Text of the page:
Wool exports decline, local processing increases
17 December 2003
Wool exports decline but local processing increases
Wool production is expected to continue to decline over the next three to four years, according to the latest MAF Situation and Outlook for New Zealand Agriculture and Forestry (SONZAF) report.
The 2003 SONZAF report says that wool exports are expected to increase in the current season, but from there are forecast to decline to 2006/07, reflecting both the expected fall in production and the growth of further processing in New Zealand.
However, it says the longer term outlook for wool exports is generally encouraging.
New Zealand's total wool sales for the 2002/03 season, at 173,000 tonnes (clean) were similar to the previous season's levels but exports fell by 9 percent to 137 000 tonnes (clean) for the year ended June 2003.
This fall was offset in part by a 16 percent rise in domestic processing of New Zealand wool.
Total sheep numbers fell by one percent from their estimated level of 40 million the previous year but production per head rose from 5.71 kilograms during the 2001/02 season to 5.81 kilograms in the 2002/03 season. This reflected favourable weather for most of the season.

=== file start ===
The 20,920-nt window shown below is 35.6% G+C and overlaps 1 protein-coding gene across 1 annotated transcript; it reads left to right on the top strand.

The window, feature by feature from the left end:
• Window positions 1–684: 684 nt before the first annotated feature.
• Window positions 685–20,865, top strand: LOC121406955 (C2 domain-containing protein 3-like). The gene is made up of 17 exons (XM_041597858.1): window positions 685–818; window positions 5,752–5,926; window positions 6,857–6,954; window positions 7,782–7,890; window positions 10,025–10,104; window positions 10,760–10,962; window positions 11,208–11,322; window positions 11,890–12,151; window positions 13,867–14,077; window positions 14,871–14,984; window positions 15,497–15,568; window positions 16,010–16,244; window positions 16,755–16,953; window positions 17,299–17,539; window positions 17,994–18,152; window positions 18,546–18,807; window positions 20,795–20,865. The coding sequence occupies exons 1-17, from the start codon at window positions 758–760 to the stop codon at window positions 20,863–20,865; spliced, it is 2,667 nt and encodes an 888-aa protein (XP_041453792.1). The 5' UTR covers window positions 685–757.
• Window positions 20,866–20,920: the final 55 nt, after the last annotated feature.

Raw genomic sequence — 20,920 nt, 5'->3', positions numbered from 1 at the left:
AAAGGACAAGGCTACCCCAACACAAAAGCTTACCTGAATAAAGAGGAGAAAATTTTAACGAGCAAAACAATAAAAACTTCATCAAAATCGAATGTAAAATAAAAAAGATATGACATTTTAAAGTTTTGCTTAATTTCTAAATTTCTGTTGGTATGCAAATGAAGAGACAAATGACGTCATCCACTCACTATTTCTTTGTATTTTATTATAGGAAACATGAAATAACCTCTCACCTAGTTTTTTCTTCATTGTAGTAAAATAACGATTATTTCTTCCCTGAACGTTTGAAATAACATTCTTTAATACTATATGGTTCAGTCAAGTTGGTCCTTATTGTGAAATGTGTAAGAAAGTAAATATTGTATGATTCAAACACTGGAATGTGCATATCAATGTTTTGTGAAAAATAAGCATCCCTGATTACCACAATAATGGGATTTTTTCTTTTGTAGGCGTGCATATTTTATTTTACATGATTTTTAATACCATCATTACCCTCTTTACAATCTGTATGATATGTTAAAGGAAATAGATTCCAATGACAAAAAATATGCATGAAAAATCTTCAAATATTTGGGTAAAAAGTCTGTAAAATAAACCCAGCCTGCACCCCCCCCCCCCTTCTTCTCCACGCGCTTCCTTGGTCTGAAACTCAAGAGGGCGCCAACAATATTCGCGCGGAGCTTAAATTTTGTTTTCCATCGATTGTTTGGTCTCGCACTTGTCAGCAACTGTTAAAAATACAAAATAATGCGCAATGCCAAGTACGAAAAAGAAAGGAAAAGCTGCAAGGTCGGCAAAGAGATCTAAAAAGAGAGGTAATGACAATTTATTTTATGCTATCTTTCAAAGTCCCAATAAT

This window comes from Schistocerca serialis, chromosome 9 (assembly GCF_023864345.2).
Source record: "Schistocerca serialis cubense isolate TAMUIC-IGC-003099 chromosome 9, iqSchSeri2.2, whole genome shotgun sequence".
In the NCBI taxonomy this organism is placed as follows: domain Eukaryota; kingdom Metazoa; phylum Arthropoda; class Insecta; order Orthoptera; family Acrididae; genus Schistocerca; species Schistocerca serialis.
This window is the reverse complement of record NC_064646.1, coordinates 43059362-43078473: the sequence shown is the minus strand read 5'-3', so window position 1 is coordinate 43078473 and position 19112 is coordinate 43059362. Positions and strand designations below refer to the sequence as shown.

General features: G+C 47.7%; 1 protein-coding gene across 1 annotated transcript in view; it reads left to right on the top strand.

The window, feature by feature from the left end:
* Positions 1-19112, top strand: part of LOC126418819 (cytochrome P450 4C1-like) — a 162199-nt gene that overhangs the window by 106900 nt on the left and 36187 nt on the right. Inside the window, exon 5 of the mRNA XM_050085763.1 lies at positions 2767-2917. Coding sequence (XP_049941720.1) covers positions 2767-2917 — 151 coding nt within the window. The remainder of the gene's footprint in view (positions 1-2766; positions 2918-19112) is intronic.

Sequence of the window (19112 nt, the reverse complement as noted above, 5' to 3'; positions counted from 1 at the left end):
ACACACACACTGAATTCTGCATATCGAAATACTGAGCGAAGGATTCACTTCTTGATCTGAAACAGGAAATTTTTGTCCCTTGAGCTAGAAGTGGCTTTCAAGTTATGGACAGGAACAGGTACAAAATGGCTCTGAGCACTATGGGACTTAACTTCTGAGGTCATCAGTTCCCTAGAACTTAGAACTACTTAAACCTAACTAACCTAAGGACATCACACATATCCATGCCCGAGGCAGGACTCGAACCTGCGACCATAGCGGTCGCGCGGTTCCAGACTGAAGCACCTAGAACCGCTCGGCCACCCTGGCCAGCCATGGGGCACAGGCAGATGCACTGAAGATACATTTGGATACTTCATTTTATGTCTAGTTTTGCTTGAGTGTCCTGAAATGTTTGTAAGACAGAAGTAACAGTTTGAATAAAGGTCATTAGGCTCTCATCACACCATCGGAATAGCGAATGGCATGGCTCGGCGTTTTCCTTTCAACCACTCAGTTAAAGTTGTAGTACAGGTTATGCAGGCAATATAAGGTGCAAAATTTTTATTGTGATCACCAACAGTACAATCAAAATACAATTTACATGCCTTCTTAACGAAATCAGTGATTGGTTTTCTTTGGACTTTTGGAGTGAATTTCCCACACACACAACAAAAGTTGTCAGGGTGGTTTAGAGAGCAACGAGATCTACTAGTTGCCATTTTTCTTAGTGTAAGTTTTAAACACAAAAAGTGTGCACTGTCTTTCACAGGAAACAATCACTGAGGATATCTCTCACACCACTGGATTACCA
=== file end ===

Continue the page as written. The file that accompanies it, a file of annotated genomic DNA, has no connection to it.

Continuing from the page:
Looking to the 2003/04 season, lower sheep numbers and a likely fall in per-head production following the poor weather over much of the country during late winter and early spring is predicted to lower production by three percent.
The forecast decline in sheep numbers through to 2006/07 will result in lower total wool production and exports.
Prices for all wool grades at auction are forecast to decrease in the 2003/04 season owing to the higher value of the New Zealand dollar which will reduce demand from China and Europe - New Zealand's two major export markets.
Most of New Zealand's wool production is in crossbred wool, which is particularly suited to the carpet industry.
The report says there has been rapid growth in the further processing of strong wools in New Zealand, primarily into carpet yarns.
Industry reform has dominated the wool industry in the past year. A major feature has been the enactment of the Wool Industry Restructuring Act 2003, which came into force in July.
The SONZAF report says the longer term outlook for strong wool producers is encouraging. Wool is expected to maintain its market share for carpets as well as niche markets in the fashion industry.
Trade liberalisation is expected to lower the cost barriers to trade in textiles and garments. The resulting lower prices will increase demand for wool-based products compared to synthetic-based products.
In the longer term, new knowledge of sheep genetics and biochemistry will help the industry exploit new productivity-enhancing techniques and increase prices and profitability.